“Mony Mony” means nothing – literally nothing. In the late ’60s, Tommy James and the Shondells crafted the tune as a party song, with an emphasis on the beat and little thought given to the shout-along nonsense lyrics. Was “Mony” a girl? Was “Mony” a command? Was this a secret reference? Actually, none of the above. It was an acronym for the Mutual of New York Insurance Company (M-O-N-Y), whose illuminated sign gave James the idea for the title of the 1968 hit.

But to William Michael Albert Broad – better known as Billy Idol – “Mony Mony” always meant sex. That’s because when young William was 14, he lost his virginity in a public park via a tumble with a more experienced partner. He recalled in his autobiography, Dancing With Myself: “As we went at it, ‘Mony Mony’ by Tommy James and the Shondells was playing on someone’s transistor radio nearby…”

Flash forward about a decade, to 1981, after Broad had become a member of the U.K. punk scene, co-founded a group of his own (Generation X) and taken his famous moniker. After his band split, Billy Idol moved to New York City with the aim of starting a solo career and hired Kiss manager Bill Aucoin. The singer, and his record label Chrysalis, decided that an EP would help introduce Idol as a stand-alone act.

A four-song release was hardly a tall order, especially since this one would nick two songs from the last Generation X album (a new recording of “Untouchables” and a version of “Dancing With Myself” that wasn’t even re-recorded, just remixed). Add to that one new original (“Baby Talk”) and a cover song. Although Idol also suggested “Shout,” his heart was in updating “Mony Mony.”

“That song has always had special significance to me. I love its repetitive, we would now say machinated, groove. It really grabs me,” he wrote in 2014. Idol wanted to do a version “that would keep them dancing on the floors of the late-night New York clubs I had been frequenting.”

Keith Forsey, who produced Idol’s debut EP Don’t Stop, also thought “Mony Mony” was worthy of an ’80s dance-rock re-do. The two worked with guitarist Asley Otten, bassist Mick Smiley and Quiet Riot drummer Frankie Banali to get it right – adding shades of soul with some female backing vocalists. Idol gave an on-the-fly interpretation of James’ original lyrics (not that the words mattered anyway), adding the “ride your pony” to rhyme with the title phrase in parts. Idol and friends recorded all of Don’t Stop in Los Angeles in one day.

When “Mony Mony” was released as Idol’s second single in ’81, the singer and everyone involved were disappointed by the lack of radio success (although it got within spitting distance of Billboard’s Hot 100). Chrysalis and Idol blamed some of the rejection on the placement of Idol’s spiky-haired, punk-rock image on the single’s sleeve.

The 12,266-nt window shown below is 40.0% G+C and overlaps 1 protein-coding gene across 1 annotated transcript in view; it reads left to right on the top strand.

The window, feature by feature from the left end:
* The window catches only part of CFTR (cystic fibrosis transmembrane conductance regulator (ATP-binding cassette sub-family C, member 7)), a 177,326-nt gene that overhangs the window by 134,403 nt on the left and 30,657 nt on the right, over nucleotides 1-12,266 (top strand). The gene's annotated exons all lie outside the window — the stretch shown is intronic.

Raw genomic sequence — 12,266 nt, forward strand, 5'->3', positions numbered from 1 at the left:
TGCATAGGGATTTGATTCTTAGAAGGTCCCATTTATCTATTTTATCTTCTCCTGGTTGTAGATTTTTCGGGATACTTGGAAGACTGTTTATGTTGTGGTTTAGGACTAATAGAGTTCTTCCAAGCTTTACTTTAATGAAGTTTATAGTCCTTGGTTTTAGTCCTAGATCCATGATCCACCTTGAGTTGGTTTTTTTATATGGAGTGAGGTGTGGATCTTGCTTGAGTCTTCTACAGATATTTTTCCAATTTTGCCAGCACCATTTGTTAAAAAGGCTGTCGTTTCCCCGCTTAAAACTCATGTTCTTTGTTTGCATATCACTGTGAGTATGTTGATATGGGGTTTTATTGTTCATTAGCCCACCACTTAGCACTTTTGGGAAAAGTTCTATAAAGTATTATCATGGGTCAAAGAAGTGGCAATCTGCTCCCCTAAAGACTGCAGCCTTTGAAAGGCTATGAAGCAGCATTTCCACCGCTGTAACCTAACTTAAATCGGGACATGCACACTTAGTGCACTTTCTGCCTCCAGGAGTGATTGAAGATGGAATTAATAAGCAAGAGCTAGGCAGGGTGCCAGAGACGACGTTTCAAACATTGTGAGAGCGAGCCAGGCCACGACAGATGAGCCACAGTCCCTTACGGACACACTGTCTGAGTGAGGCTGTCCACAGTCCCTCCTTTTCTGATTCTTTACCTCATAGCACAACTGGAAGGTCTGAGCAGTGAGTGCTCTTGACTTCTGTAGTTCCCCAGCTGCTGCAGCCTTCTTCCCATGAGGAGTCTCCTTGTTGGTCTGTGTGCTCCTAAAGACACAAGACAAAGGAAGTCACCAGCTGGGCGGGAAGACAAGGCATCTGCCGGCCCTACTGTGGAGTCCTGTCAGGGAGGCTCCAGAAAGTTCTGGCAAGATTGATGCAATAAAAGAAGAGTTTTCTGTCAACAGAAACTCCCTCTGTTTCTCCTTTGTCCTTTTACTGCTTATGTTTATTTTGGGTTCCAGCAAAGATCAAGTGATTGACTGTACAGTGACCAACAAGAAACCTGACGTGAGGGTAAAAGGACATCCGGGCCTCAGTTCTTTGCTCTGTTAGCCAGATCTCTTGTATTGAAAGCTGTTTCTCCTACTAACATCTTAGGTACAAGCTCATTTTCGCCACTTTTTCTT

But after Idol’s look (and sneer) were embraced by MTV and he scored big hits with “White Wedding,” “Rebel Yell” and “Eyes Without a Face,” it was decided that 1987 was the right time to re-introduce the star’s version of the Tommy James nugget to the masses. After all, Idol had continued to play “Mony Mony” in concert and some enterprising stations had been spinning the ’81 single as Idolmania hit fever pitch in the mid-’80s.

But instead of re-releasing a six-year-old recording of a song that had been released nearly two decades ago, Idol and company put out a new “live” version of “Mony Mony,” complete with longtime collaborator Steve Stevens on glam guitar. The single came out in October ’87, around the same time that the remixed hits collection Vital Idol hit U.S. stores (although it contained the “Downtown Mix” of the tune, and not the live reworking).

Between Idol’s career momentum, a glossy video featuring the charismatic singer tearing up the stage and the irresistible sing-along nature of the song, “Mony Mony” turned into Billy Idol’s first – and only – No. 1 hit. The live single topped the Billboard Hot 100 on November 21, 1987. Curiously, in doing so, “Mony Mony” pushed out another cover of an old Tommy James hit. Until then, Tiffany’s teenybopper version of “I Think We’re Alone Now” had spent a couple of weeks in the No. 1 spot.

Around the same time that his version of “Mony Mony” was blowing up, Idol noticed that a strange and – apparently – spontaneous practice had taken hold at his concerts. In between the verses of the song, crowd members would chant specific, lewd phrases. Although Idol enjoyed the bawdy bit of crowd participation, it wasn’t until later that he discovered how the chants began.

“I heard that it started out in those frat houses, back in the ’80s,” Idol told Canadian broadcaster Alan Cross, who became obsessed with the “intercontinental meme.” “It graduated to discos and then it went on from there. And then it graduated to our live shows. … It was kind of wild actually. It was nothing to do with us. It’s kind of fantastic, in a way.”

They not only became fixtures at Idol shows, but also when “Mony Mony” would be played by DJs at clubs or dances. The vulgar nature of the chants led “Mony Mony” to a wave of bans at high school dances in the late ’80s, in spite of the actual recording’s lack of explicit content.

These “other lyrics” have endured at Idol’s concerts. Not only does the crowd appear to know their parts, but soon after he landed a No. 1 hit, Idol began singing parts of them when he performs “Mony Mony.” Decades later, the chant continues. Perhaps, it still reminds Billy of that day in the park, the transistor radio and a particularly formative encounter when he was 14.


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